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Boris Johnson has warned that we could 'face some hard choices' if the Indian coronavirus variant is 'significantly more transmissible'.
Speaking at a press conference today the PM said the variant could 'pose a serious disruption' to plans to ease restrictions and 'could make it more difficult' to end them as hoped in June.
The Prime Minister told the Downing Street press conference: "I do not believe that we need, on the present evidence, to delay our road map and we will proceed with our plan to move to step three in England from Monday.
"But I have to level with you that this new variant could pose a serious disruption to our progress and could make it more difficult to move to step four in June and I must again stress we will do whatever it takes to keep the public safe.
"Our surveillance and data gathering is now so advanced, that if there was a danger of the NHS coming under unsustainable pressure we would see the signs in the data very early on and could react in good time, and that gives us the confidence to continue moving forwards for now.
"But I urge everyone to exercise the greatest caution because the choices we each make in the coming days will have a material effect on the road ahead."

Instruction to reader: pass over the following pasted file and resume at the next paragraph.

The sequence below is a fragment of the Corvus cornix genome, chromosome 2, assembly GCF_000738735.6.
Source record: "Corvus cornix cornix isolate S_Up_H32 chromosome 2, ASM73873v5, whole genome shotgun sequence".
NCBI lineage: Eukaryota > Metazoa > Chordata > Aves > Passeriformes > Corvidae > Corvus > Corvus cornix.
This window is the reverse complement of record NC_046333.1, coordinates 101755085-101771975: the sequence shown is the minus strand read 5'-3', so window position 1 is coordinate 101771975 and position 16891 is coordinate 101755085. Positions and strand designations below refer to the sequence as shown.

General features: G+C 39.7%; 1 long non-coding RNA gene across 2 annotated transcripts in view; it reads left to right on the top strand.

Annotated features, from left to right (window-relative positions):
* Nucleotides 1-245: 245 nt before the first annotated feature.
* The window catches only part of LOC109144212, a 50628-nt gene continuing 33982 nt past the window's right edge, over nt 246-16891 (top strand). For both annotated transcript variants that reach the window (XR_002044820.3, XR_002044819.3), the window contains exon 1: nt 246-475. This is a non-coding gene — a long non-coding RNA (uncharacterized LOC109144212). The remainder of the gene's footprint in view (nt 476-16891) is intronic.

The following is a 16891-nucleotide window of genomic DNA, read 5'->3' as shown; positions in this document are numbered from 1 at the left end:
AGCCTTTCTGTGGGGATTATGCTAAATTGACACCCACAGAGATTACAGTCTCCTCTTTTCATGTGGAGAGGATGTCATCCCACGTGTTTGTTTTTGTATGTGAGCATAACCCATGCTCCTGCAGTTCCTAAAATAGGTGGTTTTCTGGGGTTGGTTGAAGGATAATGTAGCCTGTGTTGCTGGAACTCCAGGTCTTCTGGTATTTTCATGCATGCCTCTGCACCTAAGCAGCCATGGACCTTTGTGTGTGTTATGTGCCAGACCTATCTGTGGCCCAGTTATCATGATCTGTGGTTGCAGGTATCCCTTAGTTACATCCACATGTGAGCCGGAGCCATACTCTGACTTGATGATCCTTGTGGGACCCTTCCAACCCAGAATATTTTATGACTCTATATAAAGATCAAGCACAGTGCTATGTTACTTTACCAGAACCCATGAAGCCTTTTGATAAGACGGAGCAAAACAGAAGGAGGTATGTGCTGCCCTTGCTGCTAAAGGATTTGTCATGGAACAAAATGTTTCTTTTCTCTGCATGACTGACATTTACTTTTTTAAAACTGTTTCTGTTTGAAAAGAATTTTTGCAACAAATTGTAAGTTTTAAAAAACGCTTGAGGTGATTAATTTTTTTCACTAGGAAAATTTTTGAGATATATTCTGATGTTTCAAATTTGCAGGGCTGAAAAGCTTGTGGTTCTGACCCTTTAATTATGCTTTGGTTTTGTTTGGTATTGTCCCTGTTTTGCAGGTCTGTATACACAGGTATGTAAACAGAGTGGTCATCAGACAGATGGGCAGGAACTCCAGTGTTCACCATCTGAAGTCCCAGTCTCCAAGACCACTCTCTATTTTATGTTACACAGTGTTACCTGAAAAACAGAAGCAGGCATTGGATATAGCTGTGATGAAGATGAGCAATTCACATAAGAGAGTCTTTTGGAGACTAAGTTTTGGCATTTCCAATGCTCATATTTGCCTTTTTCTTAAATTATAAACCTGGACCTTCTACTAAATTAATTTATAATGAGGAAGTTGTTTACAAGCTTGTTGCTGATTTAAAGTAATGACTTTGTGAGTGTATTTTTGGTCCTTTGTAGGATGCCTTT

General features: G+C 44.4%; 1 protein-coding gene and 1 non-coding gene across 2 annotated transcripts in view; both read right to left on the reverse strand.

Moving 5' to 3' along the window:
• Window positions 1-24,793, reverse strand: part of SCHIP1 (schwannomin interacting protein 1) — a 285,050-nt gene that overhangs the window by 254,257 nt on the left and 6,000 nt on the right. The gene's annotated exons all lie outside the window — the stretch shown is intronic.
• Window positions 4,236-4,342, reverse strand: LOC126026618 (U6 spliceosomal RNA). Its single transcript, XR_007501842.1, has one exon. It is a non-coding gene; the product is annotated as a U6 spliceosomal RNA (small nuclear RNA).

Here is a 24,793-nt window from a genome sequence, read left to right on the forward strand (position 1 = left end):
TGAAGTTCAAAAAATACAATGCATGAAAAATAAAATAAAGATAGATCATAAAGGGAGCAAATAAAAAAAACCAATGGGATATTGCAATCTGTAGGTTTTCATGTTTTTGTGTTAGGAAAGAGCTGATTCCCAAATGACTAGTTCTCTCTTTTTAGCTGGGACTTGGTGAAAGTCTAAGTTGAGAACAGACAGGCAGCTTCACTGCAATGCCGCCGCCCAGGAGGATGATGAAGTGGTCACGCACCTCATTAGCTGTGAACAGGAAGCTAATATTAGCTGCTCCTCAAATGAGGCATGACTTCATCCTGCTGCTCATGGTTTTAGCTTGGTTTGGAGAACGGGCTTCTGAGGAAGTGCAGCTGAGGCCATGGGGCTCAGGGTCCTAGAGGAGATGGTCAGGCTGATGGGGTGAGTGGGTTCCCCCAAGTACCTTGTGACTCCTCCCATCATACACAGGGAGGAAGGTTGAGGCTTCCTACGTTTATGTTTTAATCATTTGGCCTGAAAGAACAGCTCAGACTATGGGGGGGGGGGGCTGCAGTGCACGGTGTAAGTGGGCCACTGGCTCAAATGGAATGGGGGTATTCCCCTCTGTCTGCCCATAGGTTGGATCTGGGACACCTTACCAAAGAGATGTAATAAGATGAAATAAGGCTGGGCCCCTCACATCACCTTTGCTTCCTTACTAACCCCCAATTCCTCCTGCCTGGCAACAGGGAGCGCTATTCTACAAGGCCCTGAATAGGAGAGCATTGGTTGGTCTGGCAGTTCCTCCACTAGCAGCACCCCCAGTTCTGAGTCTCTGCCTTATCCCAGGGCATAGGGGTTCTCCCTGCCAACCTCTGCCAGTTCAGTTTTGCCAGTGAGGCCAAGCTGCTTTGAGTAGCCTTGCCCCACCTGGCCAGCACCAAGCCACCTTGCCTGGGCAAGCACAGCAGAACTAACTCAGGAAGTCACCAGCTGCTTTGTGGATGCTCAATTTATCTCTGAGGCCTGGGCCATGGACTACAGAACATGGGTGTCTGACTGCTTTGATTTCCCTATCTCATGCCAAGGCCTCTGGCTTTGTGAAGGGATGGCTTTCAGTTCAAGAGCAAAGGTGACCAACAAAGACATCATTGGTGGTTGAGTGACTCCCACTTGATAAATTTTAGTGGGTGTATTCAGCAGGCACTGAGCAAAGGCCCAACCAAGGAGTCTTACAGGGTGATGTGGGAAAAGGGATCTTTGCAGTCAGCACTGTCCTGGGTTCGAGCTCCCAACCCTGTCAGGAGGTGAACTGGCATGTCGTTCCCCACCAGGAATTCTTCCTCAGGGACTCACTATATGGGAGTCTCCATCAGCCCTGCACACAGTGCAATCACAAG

He went on: "We believe this variant is more transmissible than the previous one - in other words it passes more easily from person to person - but we don't know by how much.
"I am told that if it's only marginally more transmissible, we can continue more or less as planned.
"But if the virus is significantly more transmissible, we are likely to face some hard choices.
"We are going to be learning a lot more in the coming days and weeks about that.
"The good news is that so far we have no evidence to suggest our vaccines will be less effective in protecting people against severe illness and hospitalisation."
Johnson has said vaccinations will be 'accelerated' for some groups, adding: "Following advice from the Joint Committee on Vaccination and Immunisation, we will accelerate remaining second doses to the over 50s and those clinically vulnerable right across the country so they are just eight weeks after the first dose, and if you are in this group the NHS will be in touch with you.
"We will also prioritise first doses for anyone eligible who has not yet come forwards including the over 40s - and I urge anyone in those groups to come forwards as soon as you can."
Topics: UK News